SEN. CHUCK GRASSLEY (R), CHAIRMAN, JUDICIARY COMMITTEE: I think it would be suicide for the president to fire him. I think the less the president says about this whole thing, the better off he will be. And I think that Mueller is a person of stature and respected and I respect him. Just let the thing go forward.


BERMAN: Senate Judiciary chair Chuck Grassley saying it would be suicide for the president to fire the Special Counsel Robert Mueller.

Joining me now, CNN political commentator Paul Begala, Amanda Carpenter.

Amanda, I want to start with you as the resident Republican here, albeit one who has had your differences with candidate Donald Trump and President Donald Trump. You just heard Chairman Grassley speak about the situation. What do you feel like you need to hear from elected Republicans today?

AMANDA CARPENTER, CNN POLITICAL COMMENTATOR: Well, I think what they're saying is this is a hot potato and don't you dare fire Mueller and put this in our hands. Senators tend to speak in, like, poetries, it's kind of hard and vague. What they should be explicitly saying is that you obstruct justice by firing Mueller, or otherwise tampering, obstruction, this investigation, you risk impeachment. I mean, I think that's what they're inching up to in their slow

senatorial ways because if Trump did fire Mueller, that is an admission that whatever political risk you take of firing Mueller is lesser than what Mueller might have. It's almost an admission of guilt in itself. It's a sign of weakness that he could not survive the investigation and so no one wants Trump to go there. And I think that's what you see Senator Grassley expressing in that clip.

BERMAN: So, Paul, our friend, Hugh Hewitt, who we all know and love, said something this morning. I wanted to get your take on it. He was -- the president said last night that this is an attack on our country. And Hugh Hewitt basically said, well, if Ken Starr had raided the office of David Kendall, President Clinton's lawyer, way back during Whitewater and Monica Lewinsky, that Bill Clinton would have had a similar response.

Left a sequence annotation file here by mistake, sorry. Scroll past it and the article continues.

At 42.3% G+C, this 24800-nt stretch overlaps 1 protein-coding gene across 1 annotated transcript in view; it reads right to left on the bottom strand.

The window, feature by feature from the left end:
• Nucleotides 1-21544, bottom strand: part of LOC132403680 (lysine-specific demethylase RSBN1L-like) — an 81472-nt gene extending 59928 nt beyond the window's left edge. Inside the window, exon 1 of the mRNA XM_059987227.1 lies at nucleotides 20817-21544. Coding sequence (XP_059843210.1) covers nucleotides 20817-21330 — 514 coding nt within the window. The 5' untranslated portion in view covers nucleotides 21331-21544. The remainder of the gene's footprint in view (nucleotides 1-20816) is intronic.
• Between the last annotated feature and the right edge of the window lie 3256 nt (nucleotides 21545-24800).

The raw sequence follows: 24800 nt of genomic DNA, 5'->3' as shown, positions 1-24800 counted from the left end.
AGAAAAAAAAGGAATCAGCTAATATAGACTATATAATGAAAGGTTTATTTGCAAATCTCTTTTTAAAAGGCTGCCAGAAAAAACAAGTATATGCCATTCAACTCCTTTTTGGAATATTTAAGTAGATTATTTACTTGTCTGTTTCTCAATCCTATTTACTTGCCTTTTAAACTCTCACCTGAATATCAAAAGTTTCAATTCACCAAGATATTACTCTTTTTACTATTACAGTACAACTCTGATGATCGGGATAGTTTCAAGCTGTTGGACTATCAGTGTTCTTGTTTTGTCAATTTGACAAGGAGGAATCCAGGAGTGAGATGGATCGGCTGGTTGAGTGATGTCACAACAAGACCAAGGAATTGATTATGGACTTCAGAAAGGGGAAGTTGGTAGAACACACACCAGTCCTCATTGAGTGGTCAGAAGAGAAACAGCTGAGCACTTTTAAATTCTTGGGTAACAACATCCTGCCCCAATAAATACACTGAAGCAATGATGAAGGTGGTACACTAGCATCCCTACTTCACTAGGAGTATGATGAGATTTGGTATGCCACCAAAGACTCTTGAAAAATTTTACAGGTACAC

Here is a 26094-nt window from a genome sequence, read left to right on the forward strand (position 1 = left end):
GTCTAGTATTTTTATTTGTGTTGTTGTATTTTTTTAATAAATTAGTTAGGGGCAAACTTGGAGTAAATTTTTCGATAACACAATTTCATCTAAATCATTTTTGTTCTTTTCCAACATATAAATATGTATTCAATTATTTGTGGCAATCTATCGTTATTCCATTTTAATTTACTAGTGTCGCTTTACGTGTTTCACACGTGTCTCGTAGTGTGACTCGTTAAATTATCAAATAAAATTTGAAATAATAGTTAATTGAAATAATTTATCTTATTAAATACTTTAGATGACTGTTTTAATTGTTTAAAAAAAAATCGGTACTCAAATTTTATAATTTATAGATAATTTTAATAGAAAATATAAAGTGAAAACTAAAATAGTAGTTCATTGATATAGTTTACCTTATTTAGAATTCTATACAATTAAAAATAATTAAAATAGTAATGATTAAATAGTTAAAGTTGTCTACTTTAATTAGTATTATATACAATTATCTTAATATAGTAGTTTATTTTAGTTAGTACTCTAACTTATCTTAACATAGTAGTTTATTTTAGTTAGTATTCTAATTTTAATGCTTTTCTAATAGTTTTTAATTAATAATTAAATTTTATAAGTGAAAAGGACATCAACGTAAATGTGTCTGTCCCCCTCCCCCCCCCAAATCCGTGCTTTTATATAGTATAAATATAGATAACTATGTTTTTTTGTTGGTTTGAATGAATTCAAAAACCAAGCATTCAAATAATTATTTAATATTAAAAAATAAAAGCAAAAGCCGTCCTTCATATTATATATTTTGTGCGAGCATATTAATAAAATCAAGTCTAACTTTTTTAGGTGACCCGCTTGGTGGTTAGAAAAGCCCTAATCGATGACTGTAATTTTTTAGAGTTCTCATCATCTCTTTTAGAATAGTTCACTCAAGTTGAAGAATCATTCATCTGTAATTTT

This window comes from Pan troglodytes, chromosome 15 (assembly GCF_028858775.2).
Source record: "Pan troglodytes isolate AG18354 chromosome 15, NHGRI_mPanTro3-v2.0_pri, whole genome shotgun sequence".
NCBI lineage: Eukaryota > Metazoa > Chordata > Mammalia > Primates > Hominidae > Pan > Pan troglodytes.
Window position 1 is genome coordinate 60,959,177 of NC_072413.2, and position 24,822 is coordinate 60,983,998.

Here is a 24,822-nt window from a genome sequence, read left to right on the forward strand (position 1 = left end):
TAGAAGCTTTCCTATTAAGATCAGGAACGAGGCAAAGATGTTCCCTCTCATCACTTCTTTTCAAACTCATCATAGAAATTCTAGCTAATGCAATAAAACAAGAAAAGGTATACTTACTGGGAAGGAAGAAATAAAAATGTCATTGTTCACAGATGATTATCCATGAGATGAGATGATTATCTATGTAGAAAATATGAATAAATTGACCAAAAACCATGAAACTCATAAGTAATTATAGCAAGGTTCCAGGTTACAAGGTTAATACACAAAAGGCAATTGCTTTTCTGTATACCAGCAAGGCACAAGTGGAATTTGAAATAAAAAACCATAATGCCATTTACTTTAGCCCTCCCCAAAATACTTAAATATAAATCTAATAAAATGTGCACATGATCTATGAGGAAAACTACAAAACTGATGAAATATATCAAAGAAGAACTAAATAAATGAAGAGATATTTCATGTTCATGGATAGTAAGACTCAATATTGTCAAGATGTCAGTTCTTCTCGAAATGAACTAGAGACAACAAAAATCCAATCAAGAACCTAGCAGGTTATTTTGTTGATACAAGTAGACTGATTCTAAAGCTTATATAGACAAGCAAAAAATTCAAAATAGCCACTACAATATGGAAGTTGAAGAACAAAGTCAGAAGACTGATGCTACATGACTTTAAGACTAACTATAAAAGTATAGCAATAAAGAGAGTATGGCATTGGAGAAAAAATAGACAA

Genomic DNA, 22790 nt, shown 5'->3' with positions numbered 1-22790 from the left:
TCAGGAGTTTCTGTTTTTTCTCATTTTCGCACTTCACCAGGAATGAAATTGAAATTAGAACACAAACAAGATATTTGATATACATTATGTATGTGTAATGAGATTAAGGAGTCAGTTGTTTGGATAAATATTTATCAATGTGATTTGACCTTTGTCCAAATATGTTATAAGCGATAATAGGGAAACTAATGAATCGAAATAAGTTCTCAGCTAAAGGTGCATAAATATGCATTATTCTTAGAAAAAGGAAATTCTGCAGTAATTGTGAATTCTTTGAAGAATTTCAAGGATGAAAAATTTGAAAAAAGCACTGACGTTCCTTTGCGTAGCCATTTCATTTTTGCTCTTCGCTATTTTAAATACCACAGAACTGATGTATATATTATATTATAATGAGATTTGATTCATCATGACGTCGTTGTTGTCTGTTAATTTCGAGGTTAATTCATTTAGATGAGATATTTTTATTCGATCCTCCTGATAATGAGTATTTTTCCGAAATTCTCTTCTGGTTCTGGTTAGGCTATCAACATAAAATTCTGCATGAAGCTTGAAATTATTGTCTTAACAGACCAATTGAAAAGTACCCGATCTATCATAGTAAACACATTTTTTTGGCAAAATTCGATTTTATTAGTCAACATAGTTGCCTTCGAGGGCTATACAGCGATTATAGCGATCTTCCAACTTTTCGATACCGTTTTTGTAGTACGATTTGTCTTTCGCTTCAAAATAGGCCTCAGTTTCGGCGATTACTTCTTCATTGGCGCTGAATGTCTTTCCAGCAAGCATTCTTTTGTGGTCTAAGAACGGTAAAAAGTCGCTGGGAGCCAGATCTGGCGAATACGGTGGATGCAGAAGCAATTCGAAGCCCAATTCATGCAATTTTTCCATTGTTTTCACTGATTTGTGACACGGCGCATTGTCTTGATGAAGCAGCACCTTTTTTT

PAUL BEGALA, CNN POLITICAL COMMENTATOR: Nonsense. When you -- the commander-in-chief sitting with your military leaders debating and discussing how to respond to a chemical weapons attack in Syria, and you say that my lawyer getting in trouble is an attack on America? Actually the Russians attacked America, an act of war, in the words of John McCain, when they hacked into our election. To advantage Donald Trump.

Donald Trump never calls that an attack on America. It's really outrageous for him in the presence of military leaders to call his lawyer's political -- I mean, legal problems an attack on America. It shows you, as my now late friend Zell Miller used to say, a hit dog hollers. Mr. Trump is hollering because he knows this hurts. This is hitting him.

CARPENTER: Yes, I think we --

BEGALA: He's showing guilty knowledge.

BERMAN: Go ahead, Amanda.

CARPENTER: I think we have to keep these issues separate until we know that they are co-mingled, right? Like the raid on Michael Cohen's office is more than likely related to the Stormy Daniels payments, which is not related to the Russia investigation.

[10:20:05] That said, the reason why Trump is hollering, as Paul says, is that Michael Cohen is his lawyer. That means he is the perfect representation of how Donald Trump has conducted his personal and professional life. And any outward observer of Michael Cohen knows that he does business through threats, bluster, lies, and who knows what else. And we also know that for the feds to raid his apartment, the burden was pretty darn high.

They've not only had to draft a warrant, they had to get it authorized in there, and so do these roads eventually lead together? Perhaps. But it all gets back to whether it's Russia, whether it's Stormy Daniels, the lies and secrets the president has and how he has kept them from the public in his ascension to the presidency. BERMAN: Amanda, Paul, stand by if you will, because we have breaking

news, the unexpected kind of breaking news, we don't quite know what it means. The Homeland Security adviser to the president, Tom Bossert, we just learned he's resigning.

Let's go to Kaitlan Collins at the White House for the latest on this.

Kaitlan, what have you learned?

COLLINS: Well, John, we have confirmed that Tom Bossert, the Homeland Security adviser, has resigned. The White House actually just issued a statement from the press secretary Sarah Sanders. I'm going to read it to you. She said, quote, "The president is grateful for Tom's commitment to the safety and security of our great country. Tom led the White House's efforts to protect the homeland from terrorist threats, strengthen our cyber defenses and respond to an unprecedented series of natural disasters." She ends with, "President Trump thanks him for his patriotic service and wishes him well."